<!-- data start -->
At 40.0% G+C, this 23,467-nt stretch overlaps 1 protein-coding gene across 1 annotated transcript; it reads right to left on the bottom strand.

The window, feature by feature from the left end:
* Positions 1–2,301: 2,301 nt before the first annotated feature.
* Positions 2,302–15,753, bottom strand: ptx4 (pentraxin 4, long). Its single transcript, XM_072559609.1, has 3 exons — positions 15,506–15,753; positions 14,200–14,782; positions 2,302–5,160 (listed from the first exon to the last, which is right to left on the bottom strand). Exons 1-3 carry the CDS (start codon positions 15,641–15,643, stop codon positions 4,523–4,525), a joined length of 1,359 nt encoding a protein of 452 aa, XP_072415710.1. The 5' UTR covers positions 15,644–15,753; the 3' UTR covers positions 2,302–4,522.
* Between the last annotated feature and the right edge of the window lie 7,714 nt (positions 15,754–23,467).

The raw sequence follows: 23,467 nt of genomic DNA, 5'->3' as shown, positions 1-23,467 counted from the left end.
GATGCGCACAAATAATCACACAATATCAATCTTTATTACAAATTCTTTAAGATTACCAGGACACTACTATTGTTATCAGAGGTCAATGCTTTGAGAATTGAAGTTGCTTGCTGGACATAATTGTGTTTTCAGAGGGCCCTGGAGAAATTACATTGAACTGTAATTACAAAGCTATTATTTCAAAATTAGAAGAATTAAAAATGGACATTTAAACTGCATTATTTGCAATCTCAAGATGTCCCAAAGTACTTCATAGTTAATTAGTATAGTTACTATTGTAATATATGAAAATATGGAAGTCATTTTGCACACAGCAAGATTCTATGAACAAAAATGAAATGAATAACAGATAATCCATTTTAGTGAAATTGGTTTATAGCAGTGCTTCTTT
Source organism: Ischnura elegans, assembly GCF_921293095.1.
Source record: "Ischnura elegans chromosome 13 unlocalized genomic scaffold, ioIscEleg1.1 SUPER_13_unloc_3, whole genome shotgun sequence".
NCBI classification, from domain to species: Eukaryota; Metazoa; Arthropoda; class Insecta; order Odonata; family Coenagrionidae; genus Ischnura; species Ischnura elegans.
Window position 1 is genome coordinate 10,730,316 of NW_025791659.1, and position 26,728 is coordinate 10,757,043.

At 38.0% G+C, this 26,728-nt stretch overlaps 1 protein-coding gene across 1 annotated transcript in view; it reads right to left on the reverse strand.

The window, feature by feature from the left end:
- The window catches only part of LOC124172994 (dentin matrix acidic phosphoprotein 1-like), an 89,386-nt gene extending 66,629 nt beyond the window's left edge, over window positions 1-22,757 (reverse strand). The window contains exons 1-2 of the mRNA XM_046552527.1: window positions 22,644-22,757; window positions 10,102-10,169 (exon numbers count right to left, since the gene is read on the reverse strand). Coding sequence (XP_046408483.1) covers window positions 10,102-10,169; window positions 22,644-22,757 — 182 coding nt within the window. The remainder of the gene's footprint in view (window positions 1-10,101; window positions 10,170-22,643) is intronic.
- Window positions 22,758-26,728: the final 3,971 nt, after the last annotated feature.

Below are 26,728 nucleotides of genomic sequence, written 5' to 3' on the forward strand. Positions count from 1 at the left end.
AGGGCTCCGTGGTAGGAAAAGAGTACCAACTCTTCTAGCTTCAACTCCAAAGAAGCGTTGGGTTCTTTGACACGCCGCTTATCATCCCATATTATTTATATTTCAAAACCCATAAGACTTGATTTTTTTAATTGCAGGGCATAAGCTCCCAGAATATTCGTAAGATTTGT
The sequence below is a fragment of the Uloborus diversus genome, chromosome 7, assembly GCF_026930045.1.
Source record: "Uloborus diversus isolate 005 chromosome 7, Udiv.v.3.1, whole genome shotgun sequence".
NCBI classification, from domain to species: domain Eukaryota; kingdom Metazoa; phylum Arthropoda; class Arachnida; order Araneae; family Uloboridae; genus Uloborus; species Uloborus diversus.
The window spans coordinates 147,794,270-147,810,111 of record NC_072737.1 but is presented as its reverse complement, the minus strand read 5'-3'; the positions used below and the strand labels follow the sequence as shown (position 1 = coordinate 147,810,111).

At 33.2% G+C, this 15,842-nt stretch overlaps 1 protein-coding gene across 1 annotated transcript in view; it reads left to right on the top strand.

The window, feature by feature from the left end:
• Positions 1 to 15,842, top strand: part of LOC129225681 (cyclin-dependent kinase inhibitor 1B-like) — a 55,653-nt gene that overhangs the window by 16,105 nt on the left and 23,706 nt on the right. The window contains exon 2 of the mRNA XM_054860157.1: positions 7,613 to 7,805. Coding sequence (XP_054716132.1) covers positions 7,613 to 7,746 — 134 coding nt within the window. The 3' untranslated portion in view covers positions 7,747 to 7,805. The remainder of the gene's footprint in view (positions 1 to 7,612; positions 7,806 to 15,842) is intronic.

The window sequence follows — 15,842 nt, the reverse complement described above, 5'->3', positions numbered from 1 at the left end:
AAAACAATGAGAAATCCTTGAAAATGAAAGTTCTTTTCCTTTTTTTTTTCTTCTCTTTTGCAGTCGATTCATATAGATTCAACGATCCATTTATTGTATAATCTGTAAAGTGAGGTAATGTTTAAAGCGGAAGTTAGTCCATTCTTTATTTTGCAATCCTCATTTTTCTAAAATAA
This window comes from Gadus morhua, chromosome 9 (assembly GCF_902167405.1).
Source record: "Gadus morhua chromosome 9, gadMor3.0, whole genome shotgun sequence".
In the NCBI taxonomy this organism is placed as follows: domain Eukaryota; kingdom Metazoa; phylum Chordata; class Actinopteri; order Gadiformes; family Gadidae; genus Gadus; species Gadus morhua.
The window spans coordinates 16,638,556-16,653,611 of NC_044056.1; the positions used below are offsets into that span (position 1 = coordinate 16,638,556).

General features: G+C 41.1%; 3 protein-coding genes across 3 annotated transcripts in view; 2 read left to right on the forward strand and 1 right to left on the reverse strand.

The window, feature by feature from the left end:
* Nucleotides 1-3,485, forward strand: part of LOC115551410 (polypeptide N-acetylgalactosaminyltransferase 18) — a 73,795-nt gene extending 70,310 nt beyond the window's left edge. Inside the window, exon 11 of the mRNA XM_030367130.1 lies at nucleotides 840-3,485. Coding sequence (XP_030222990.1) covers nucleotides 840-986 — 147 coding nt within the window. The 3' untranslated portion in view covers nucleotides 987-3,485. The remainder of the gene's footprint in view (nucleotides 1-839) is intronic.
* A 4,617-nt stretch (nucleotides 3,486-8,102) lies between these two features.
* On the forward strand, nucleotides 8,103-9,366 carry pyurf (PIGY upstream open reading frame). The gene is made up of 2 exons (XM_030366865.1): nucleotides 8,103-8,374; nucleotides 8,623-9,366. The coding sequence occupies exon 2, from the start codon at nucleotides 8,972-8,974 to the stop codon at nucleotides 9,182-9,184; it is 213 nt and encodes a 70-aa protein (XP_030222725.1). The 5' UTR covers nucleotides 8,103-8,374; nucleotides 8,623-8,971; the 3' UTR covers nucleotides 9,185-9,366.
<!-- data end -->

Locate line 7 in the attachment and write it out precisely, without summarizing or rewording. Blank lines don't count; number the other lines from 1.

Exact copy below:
GATGCGCACAAATAATCACACAATATCAATCTTTATTACAAATTCTTTAAGATTACCAGGACACTACTATTGTTATCAGAGGTCAATGCTTTGAGAATTGAAGTTGCTTGCTGGACATAATTGTGTTTTCAGAGGGCCCTGGAGAAATTACATTGAACTGTAATTACAAAGCTATTATTTCAAAATTAGAAGAATTAAAAATGGACATTTAAACTGCATTATTTGCAATCTCAAGATGTCCCAAAGTACTTCATAGTTAATTAGTATAGTTACTATTGTAATATATGAAAATATGGAAGTCATTTTGCACACAGCAAGATTCTATGAACAAAAATGAAATGAATAACAGATAATCCATTTTAGTGAAATTGGTTTATAGCAGTGCTTCTTT